LANSING - Michigan will soon require K-12 schools to create awareness programs to educate coaches, parents and athletes on the perils of sports concussions.
Meanwhile, the effort to raise awareness about the signs, symptoms and consequences of concussions is growing statewide.
A concussion is a serious brain injury caused by a blow to the head. It often happens to participants in sports or other recreational activities.
According to the Centers for Disease Control and Prevention, emergency rooms in the U.S. treat an estimated 173,285 children and adolescents for concussion injuries each year.
The highest number of concussions occurs in boys' football and girls' soccer, according to the agency.
The Department of Community Health provides educational materials on concussion injury on a new website (www.michigan.gov/sportsconcussion).
Its resources include online training courses from the CDC's Heads Up Program, which teaches about brain injury prevention and treatment.
Heads Up partners in Michigan include the Detroit Lions, the Brain Injury Association of Michigan, the Michigan High School Athletic Association and Wayne State University.
James Haveman, director of the department, said he hopes the new law will prevent the life-altering effects of sports-related concussions.
"Concussions are a very serious injury that can change a young athlete's life forever," Haveman said. "With more awareness about the signs, symptoms and consequences of concussions and prompt removal from play when a concussion is suspected, this law will help to preserve future health and academic performance of student athletes."
In addition to providing its own educational resources, the department's website also explains the new law and how to comply with it.
Under the law, groups or organizations that sponsor an athletic activity - games, competitions and practices - must require all adults involved to participate in a concussion awareness program.
That applies to coaches, employees, parents and volunteers.
Parents and athletes must file a statement with their organization acknowledging that they received training materials.
The law also requires immediately removing athletes from competition if a concussion is suspected, and provides stricter guidelines for medical clearance and when they can return to play.
Guidelines are becoming more stringent on the national level as well. In March, the American Academy of Neurology released its first updated guidelines since 1997 for managing athletes with head injuries.
Jeffrey Kutcher, an associate professor of neurology at the University of Michigan Medical School, helped write the new guidelines.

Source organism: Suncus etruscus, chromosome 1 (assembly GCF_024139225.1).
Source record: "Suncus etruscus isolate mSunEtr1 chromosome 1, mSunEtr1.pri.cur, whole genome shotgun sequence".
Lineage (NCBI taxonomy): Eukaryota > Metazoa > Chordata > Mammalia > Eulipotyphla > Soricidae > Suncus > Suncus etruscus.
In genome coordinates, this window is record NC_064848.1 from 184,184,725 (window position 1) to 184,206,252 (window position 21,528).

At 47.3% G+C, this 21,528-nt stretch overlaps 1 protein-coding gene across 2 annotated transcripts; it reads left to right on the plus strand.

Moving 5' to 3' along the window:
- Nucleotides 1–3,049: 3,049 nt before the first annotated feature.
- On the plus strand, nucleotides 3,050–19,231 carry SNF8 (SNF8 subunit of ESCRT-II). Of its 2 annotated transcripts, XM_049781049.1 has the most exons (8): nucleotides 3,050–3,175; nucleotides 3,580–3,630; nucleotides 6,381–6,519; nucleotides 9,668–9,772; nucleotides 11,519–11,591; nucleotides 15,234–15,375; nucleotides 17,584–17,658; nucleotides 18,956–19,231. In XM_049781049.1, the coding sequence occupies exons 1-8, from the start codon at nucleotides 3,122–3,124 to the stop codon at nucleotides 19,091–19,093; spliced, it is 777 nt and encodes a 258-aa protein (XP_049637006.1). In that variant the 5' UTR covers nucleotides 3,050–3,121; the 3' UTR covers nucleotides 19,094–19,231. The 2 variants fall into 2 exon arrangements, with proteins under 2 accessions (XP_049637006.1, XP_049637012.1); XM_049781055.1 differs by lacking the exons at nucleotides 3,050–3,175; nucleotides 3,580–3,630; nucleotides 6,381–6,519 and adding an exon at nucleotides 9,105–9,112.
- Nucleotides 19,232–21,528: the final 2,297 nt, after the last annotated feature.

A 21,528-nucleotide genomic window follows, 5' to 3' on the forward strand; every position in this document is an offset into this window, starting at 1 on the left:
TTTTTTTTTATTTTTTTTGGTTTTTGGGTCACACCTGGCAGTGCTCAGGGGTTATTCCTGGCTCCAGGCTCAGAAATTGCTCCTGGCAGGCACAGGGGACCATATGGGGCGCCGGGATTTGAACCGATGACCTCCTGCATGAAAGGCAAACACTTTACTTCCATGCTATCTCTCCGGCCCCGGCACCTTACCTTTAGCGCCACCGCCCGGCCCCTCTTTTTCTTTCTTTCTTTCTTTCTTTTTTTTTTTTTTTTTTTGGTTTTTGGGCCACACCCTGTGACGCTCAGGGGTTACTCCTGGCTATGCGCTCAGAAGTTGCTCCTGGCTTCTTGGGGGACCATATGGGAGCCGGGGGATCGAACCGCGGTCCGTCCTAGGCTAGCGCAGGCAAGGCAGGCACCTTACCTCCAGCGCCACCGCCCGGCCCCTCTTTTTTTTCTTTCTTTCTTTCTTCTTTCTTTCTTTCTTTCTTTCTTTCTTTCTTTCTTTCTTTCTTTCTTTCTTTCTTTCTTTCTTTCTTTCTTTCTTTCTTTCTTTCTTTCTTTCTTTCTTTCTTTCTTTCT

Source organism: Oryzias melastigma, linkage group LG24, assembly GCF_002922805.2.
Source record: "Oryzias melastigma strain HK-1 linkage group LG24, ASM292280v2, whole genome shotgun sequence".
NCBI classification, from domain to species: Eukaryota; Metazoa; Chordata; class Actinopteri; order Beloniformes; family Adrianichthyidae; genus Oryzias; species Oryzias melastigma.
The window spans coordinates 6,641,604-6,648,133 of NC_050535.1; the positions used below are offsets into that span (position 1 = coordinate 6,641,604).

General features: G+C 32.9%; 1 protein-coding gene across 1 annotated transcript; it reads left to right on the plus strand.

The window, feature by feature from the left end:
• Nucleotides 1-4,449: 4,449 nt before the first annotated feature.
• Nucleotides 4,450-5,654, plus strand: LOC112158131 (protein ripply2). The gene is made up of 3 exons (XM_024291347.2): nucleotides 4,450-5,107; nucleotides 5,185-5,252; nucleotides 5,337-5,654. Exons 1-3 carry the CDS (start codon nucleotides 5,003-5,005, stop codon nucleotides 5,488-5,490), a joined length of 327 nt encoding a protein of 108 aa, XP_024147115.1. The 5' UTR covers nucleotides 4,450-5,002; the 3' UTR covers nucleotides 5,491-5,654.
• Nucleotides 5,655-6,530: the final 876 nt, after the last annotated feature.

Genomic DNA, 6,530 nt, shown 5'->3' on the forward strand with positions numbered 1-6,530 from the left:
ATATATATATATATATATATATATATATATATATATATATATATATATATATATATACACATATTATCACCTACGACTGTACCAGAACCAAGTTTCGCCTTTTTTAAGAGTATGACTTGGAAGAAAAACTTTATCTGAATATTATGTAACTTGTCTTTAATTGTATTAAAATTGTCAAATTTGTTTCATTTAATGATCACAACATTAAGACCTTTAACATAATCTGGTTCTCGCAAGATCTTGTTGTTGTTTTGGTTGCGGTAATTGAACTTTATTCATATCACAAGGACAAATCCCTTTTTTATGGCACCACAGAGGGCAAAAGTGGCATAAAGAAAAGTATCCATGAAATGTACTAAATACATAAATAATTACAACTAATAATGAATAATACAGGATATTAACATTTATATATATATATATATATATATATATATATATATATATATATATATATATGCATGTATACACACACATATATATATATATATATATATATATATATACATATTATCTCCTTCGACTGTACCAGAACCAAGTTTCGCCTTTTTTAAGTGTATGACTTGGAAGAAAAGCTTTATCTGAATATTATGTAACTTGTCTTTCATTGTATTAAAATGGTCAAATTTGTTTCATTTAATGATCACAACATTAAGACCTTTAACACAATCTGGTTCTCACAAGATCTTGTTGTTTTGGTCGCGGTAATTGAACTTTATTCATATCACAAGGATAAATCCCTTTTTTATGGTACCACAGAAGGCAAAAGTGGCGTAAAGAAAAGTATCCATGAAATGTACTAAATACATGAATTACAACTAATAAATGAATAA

"If in doubt, sit it out," Kutcher said. "Being seen by a trained professional is extremely important after a concussion. If headaches or other symptoms return with the start of exercise, stop the activity and consult a doctor.
"You only get one brain, so treat it well," he said.
Wayne State's Biomedical Engineering Department is continuing to research the medical implications of concussions.
Researchers there have developed a human head model that mimics the brain's reaction to hard impacts.
Using X-ray technology and administering blows with and without protective helmets, they've worked with the model to help determine the threshold for concussions in American football.
But Sen. John Proos, R-St. Joseph - who sponsored the concussion law - was quick to point out that such brain injuries can happen to any child, not just athletes.
"While this initiative is designed for youth sports, education about concussions will also benefit parents off the field," Proos said. "People focus on football injuries, but accidents while bicycling and playing on the playground actually rank first and third in the number of brain injury ER visits."
Michigan is 39th state to establish laws that regulate concussion awareness and when students can play again. The laws will go into full effect in June.
Students on Royal Oak High School's football team got a head start on concussion awareness when they participated in a program through Royal Oak Beaumont's Neuroscience Center last July.
The players learned about symptoms and took online screening tests, which can help determine whether an athlete has a concussion.
According to Neil Alpiner, chief of pediatric physical medicine and rehabilitation at the hospital, a concussed athlete's results will be dramatically different than those from an uninjured athlete.
However, he stressed that while symptom awareness will help, nothing can replace a physician's checkup. "The online test is an important aid, but the interpretation of the results should be done by a physician who specializes in concussions," Alpiner said.
EDITOR'S NOTE:?Celeste Bott writes for Capital News Service.